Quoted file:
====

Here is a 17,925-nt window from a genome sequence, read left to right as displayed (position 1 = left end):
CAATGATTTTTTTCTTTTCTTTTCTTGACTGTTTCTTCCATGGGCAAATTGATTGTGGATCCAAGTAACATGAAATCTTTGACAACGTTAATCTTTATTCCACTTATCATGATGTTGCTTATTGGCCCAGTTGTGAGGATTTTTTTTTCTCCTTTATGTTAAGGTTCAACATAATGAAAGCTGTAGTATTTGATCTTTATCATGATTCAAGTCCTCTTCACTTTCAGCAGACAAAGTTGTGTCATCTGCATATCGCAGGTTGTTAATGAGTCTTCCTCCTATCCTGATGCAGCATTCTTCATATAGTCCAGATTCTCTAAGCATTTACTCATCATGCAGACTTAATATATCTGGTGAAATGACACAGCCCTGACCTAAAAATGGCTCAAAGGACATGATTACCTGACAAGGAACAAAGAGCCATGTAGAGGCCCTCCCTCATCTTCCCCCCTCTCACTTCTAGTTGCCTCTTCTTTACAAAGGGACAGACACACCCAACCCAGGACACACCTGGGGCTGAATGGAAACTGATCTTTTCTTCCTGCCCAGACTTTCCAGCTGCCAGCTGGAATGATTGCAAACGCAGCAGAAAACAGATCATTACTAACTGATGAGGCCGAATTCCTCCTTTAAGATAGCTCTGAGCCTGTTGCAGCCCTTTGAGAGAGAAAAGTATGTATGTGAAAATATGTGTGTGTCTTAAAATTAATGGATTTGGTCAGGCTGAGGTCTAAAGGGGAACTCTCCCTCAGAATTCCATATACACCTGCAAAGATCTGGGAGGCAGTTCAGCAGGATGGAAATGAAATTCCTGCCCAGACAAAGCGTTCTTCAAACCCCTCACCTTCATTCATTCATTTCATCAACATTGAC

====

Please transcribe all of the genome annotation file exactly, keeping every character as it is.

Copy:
Here is a 17,925-nt window from a genome sequence, read left to right as displayed (position 1 = left end):
CAATGATTTTTTTCTTTTCTTTTCTTGACTGTTTCTTCCATGGGCAAATTGATTGTGGATCCAAGTAACATGAAATCTTTGACAACGTTAATCTTTATTCCACTTATCATGATGTTGCTTATTGGCCCAGTTGTGAGGATTTTTTTTTCTCCTTTATGTTAAGGTTCAACATAATGAAAGCTGTAGTATTTGATCTTTATCATGATTCAAGTCCTCTTCACTTTCAGCAGACAAAGTTGTGTCATCTGCATATCGCAGGTTGTTAATGAGTCTTCCTCCTATCCTGATGCAGCATTCTTCATATAGTCCAGATTCTCTAAGCATTTACTCATCATGCAGACTTAATATATCTGGTGAAATGACACAGCCCTGACCTAAAAATGGCTCAAAGGACATGATTACCTGACAAGGAACAAAGAGCCATGTAGAGGCCCTCCCTCATCTTCCCCCCTCTCACTTCTAGTTGCCTCTTCTTTACAAAGGGACAGACACACCCAACCCAGGACACACCTGGGGCTGAATGGAAACTGATCTTTTCTTCCTGCCCAGACTTTCCAGCTGCCAGCTGGAATGATTGCAAACGCAGCAGAAAACAGATCATTACTAACTGATGAGGCCGAATTCCTCCTTTAAGATAGCTCTGAGCCTGTTGCAGCCCTTTGAGAGAGAAAAGTATGTATGTGAAAATATGTGTGTGTCTTAAAATTAATGGATTTGGTCAGGCTGAGGTCTAAAGGGGAACTCTCCCTCAGAATTCCATATACACCTGCAAAGATCTGGGAGGCAGTTCAGCAGGATGGAAATGAAATTCCTGCCCAGACAAAGCGTTCTTCAAACCCCTCACCTTCATTCATTCATTTCATCAACATTGAC